Must see attractions in Swabian Alps Region

  • Top ChoiceSights in Ulm

    Ulmer Münster

    'Ooh, it’s so big'… First-time visitors gush as they strain their neck muscles gazing up to the Münster. It is. And rather beautiful. Celebrated for its 161.5m-high steeple, this Goliath of cathedrals, the world’s tallest, took 500 years to build from the first stone laid in 1377. Note the hallmarks on each stone, inscribed by cutters who were paid by the block. Those intent on cramming the Münster into one photo, filigree spire and all, should lie on the cobbles. Only by puffing up 768 spiral steps to the tower's 143m-high viewing platform can you appreciate the Münster’s dizzying height. There are terrific views of the Black Forest and, on cloud-free days, the Alps. The Israelfenster, a stained-glass window above the west door, commemorates Jews killed during the Holocaust. The Gothic-style wooden pulpit canopy eliminates echoes during sermons. Biblical figures and historical characters such as Pythagoras embellish the 15th-century oak choir stalls. The Münster’s regular organ concerts are a musical treat.

  • Sights in Ulm

    Museum Ulm

    This museum is a fascinating romp through ancient and modern art, history and archaeology. Standouts include the 20th-century Kurt Fried Collection, starring Klee, Picasso and Lichtenstein works shown in rotating exhibitions. Archaeological highlights are tiny Upper Palaeolithic figurines unearthed in caves in the Swabian Alps, including the 30,000-year-old ivory Löwenmensch (lion man), the world’s oldest zoomorphic sculpture. There's free entry on the first Friday of the month.

  • Sights in Ulm

    Marktplatz

    Lording it over the Marktplatz, the 14th-century Rathaus sports a step-gabled, lavishly frescoed Renaissance facade. Out front is the Fischkastenbrunnen, where fishmongers once dumped their catch to be sold at market. The Rathaus' architectural antithesis is the cutting-edge glass pyramid of the Stadtbibliothek, the city's main library.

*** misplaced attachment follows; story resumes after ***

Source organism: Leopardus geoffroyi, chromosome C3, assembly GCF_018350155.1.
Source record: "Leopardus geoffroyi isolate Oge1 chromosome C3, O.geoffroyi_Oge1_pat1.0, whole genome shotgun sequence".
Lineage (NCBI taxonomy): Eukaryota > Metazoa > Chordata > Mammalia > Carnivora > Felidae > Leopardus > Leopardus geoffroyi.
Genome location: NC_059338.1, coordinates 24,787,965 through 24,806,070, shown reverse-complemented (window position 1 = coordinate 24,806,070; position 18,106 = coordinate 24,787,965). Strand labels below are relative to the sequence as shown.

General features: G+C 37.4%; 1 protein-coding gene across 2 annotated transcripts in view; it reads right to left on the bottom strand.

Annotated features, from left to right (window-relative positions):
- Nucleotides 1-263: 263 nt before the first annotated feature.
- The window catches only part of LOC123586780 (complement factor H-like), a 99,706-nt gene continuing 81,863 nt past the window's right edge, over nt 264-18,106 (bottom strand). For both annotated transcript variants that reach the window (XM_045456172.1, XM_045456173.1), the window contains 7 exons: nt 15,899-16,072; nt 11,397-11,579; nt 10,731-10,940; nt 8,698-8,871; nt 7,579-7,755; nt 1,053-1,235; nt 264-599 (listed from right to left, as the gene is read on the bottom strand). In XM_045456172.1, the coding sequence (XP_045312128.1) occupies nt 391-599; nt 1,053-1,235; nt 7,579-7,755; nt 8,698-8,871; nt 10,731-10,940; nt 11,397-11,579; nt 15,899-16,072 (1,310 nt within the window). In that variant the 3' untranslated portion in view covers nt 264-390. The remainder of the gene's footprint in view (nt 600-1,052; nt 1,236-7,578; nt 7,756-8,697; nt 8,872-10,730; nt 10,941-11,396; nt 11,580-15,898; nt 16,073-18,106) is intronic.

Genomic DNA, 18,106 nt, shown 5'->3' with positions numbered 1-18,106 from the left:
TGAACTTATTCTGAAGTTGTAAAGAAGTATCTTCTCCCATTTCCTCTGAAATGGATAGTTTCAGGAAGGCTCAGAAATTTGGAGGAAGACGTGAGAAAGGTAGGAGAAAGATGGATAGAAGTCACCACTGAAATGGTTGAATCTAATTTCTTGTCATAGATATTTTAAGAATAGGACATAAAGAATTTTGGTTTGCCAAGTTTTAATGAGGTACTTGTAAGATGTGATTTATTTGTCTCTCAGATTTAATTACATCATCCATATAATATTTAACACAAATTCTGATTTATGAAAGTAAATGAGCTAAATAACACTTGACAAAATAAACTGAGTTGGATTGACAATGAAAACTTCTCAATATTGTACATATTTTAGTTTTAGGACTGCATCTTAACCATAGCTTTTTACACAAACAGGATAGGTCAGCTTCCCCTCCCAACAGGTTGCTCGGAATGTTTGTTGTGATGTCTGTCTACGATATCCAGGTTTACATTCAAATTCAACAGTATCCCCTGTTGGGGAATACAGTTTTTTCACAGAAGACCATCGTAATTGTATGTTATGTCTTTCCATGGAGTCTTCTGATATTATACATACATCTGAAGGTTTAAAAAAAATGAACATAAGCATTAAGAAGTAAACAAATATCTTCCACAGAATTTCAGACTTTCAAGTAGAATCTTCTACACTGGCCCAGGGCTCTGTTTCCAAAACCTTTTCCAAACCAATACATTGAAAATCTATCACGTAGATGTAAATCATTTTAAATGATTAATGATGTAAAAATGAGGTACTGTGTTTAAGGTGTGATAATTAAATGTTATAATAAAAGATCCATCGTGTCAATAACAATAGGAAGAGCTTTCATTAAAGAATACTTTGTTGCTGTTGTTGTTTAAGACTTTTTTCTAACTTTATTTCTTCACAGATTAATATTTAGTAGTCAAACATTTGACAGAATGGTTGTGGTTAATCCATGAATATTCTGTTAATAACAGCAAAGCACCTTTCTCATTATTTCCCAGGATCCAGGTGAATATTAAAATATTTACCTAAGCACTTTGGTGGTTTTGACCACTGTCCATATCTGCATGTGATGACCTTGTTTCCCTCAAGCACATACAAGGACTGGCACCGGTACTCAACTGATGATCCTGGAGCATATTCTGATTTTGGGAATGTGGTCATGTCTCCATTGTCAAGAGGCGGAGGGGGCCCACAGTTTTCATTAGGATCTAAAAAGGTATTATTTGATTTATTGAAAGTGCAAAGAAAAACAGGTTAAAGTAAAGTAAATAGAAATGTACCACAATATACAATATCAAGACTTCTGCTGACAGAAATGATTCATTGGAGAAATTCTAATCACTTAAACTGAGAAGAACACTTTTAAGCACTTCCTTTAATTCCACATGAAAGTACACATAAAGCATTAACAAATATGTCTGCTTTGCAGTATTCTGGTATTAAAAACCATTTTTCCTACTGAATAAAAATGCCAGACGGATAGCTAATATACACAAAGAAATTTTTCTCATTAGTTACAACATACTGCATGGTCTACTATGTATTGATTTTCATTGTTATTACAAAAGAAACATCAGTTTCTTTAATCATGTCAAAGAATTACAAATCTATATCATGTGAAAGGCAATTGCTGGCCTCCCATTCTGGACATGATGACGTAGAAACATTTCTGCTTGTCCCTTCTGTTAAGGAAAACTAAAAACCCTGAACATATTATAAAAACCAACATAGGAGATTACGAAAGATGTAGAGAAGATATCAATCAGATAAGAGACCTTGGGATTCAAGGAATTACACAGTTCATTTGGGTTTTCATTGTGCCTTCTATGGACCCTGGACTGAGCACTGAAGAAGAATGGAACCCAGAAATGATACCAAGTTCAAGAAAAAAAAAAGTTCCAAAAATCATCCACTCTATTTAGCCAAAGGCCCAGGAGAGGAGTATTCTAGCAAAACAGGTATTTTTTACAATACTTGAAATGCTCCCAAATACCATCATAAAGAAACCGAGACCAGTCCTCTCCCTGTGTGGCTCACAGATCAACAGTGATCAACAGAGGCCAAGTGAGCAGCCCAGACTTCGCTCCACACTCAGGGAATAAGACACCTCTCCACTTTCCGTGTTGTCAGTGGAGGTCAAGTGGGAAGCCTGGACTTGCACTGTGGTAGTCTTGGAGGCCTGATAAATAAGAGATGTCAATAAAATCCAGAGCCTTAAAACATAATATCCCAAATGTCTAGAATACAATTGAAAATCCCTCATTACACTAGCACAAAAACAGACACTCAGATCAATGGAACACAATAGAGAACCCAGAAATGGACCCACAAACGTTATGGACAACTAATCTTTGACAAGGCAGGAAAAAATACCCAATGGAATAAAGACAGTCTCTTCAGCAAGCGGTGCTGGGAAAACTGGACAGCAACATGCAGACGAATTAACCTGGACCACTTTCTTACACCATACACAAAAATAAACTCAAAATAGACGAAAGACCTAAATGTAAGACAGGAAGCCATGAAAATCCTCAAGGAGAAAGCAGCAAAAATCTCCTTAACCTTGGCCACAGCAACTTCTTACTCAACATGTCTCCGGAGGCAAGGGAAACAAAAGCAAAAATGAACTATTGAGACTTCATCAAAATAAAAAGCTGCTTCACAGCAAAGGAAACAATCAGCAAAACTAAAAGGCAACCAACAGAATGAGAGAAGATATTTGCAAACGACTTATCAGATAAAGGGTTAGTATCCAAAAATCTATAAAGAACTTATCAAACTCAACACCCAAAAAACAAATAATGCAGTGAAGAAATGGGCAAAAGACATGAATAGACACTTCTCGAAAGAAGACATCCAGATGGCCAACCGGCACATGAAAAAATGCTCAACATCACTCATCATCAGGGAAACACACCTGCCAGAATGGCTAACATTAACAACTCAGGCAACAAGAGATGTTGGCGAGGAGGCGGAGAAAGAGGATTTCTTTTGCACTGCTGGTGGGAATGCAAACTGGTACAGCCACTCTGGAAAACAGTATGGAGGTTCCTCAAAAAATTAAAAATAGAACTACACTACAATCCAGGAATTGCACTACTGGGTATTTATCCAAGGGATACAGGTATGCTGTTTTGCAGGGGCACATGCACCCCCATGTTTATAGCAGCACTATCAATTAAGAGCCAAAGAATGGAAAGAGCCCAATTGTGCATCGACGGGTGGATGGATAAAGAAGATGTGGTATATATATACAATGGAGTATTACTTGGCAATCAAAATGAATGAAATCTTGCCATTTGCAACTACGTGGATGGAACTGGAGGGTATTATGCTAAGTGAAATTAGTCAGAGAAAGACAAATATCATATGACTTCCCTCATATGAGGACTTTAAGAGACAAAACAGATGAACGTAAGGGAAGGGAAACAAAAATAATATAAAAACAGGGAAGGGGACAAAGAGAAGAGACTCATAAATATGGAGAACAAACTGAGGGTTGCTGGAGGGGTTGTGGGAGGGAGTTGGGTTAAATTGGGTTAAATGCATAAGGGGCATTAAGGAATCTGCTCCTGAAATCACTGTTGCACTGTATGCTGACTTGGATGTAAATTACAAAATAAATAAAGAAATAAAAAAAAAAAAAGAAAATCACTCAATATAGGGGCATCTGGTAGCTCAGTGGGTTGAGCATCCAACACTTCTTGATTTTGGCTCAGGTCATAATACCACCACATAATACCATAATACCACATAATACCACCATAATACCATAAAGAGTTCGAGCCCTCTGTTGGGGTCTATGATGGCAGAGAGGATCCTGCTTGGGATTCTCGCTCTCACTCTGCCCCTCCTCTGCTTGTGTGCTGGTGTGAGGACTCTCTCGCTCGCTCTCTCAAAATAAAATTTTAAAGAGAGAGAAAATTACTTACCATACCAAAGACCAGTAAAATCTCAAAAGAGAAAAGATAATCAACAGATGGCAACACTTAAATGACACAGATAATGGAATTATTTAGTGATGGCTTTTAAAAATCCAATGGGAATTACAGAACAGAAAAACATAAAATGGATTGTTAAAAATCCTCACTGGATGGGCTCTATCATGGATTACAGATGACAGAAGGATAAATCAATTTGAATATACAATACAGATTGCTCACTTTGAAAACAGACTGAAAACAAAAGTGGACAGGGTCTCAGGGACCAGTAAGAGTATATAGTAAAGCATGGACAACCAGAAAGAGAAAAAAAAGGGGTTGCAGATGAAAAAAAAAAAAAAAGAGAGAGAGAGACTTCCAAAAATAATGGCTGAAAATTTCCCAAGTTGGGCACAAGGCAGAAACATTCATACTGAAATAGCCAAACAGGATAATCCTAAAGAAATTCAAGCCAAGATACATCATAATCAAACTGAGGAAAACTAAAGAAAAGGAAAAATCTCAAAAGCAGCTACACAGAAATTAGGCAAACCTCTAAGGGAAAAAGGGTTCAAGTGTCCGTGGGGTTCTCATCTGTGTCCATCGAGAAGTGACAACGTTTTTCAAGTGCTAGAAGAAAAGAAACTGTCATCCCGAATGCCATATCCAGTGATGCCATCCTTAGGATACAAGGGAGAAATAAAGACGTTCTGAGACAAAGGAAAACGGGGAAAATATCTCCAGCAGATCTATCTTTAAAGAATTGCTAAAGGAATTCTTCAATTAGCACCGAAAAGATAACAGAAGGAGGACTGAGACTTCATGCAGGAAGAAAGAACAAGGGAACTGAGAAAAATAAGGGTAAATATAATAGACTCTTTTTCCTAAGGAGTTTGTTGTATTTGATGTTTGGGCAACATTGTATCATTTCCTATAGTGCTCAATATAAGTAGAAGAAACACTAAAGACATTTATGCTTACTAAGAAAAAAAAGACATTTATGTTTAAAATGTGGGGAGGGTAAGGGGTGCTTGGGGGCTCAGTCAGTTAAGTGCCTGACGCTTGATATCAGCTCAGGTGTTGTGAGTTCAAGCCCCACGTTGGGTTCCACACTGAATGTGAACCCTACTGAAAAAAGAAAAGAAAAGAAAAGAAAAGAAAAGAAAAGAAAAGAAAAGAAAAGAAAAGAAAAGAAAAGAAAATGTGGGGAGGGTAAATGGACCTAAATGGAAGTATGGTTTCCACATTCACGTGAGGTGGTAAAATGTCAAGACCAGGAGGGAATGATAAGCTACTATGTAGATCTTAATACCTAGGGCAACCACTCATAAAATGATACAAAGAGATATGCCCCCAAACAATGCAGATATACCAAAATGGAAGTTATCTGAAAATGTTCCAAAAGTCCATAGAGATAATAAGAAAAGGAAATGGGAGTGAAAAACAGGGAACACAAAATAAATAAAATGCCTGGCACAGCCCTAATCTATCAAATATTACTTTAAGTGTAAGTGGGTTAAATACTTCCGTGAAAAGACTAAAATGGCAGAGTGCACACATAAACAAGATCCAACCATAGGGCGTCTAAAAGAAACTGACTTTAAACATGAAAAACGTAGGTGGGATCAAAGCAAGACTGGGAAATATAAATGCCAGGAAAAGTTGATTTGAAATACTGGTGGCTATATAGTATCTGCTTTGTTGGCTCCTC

• Sights in Ulm

    Stadtmauer

    South of the Fischerviertel, along the Danube’s north bank, runs the red-brick Stadtmauer (city wall), the height of which was reduced in the 19th century after Napoleon decided that a heavily fortified Ulm was against his best interests. Walk it for fine views over the river, the Altstadt and the slightly off-centre Metzgerturm.

  • Sights in Ulm

    Fischerviertel

    The charming Fischerviertel, Ulm’s old fishers’ and tanners’ quarter, is slightly southwest of the centre. Beautifully restored half-timbered houses huddle along the two channels of the Blau River. Harbouring art galleries, rustic restaurants, courtyards and the crookedest house in the world – as well as one of the narrowest – the cobbled lanes are ideal for a leisurely saunter.

  • Sights in Ulm

    Einstein Fountain & Monument

    A nod to Ulm’s most famous son, this fiendishly funny bronze fountain by Jürgen Goertz shows a wild-haired, tongue-poking-out Albert Einstein, who was born in Ulm but left when he was one year old. Standing in front of the 16th-century Zeughaus, the rocket-snail creation is a satirical play on humanity’s attempts to manipulate evolution for its own self-interest. Nearby, at Zeughaus 14, is a single stone bearing the inscription Ein Stein (One Stone).

  • Sights in Ulm

    Zeughaus